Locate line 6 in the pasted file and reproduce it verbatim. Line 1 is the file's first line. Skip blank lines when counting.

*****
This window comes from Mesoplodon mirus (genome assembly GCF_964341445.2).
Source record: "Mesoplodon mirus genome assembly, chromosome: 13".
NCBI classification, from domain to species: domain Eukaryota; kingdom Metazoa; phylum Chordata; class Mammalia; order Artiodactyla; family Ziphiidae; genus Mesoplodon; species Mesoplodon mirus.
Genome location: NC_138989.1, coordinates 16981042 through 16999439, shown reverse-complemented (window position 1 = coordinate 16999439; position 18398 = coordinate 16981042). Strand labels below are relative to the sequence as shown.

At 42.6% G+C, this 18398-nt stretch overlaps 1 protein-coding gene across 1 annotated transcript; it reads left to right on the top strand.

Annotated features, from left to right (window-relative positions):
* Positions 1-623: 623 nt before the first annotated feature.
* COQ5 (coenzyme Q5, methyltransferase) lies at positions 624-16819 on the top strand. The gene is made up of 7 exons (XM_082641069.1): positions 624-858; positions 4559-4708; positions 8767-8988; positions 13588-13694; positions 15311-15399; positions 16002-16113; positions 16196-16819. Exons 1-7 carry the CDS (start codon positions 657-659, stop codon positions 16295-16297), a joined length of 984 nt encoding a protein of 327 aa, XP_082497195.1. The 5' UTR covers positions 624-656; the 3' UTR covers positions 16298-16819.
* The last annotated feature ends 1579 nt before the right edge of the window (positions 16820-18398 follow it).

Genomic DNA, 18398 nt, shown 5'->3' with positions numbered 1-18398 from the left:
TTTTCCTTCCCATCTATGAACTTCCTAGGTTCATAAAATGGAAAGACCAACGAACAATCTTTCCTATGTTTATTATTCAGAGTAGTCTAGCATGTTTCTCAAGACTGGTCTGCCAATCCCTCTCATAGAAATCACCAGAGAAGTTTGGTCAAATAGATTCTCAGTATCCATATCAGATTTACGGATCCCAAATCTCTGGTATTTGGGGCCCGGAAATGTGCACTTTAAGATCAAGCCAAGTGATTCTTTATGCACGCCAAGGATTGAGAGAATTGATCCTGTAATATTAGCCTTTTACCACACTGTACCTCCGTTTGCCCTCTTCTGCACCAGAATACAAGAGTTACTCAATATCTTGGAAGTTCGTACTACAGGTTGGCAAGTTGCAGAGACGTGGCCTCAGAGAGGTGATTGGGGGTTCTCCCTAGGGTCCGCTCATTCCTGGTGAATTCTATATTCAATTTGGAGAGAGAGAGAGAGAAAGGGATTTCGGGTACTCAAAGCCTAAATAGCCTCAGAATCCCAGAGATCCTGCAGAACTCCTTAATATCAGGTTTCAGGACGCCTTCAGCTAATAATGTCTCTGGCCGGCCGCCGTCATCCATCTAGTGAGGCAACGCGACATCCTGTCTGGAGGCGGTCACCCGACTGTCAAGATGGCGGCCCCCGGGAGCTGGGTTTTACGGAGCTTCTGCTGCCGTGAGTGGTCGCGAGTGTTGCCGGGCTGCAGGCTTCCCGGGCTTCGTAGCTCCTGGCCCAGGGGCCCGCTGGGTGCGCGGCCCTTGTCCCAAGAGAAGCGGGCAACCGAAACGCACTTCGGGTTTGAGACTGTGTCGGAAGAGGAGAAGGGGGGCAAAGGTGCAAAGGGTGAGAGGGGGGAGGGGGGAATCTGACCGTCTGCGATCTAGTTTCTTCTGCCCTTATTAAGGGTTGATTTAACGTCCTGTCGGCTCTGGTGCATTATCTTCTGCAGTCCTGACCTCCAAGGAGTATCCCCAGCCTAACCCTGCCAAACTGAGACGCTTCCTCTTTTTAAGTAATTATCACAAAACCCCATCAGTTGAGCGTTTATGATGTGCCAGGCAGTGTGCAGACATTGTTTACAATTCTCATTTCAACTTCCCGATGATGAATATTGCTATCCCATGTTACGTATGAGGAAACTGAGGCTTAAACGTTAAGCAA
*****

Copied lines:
Annotated features, from left to right (window-relative positions):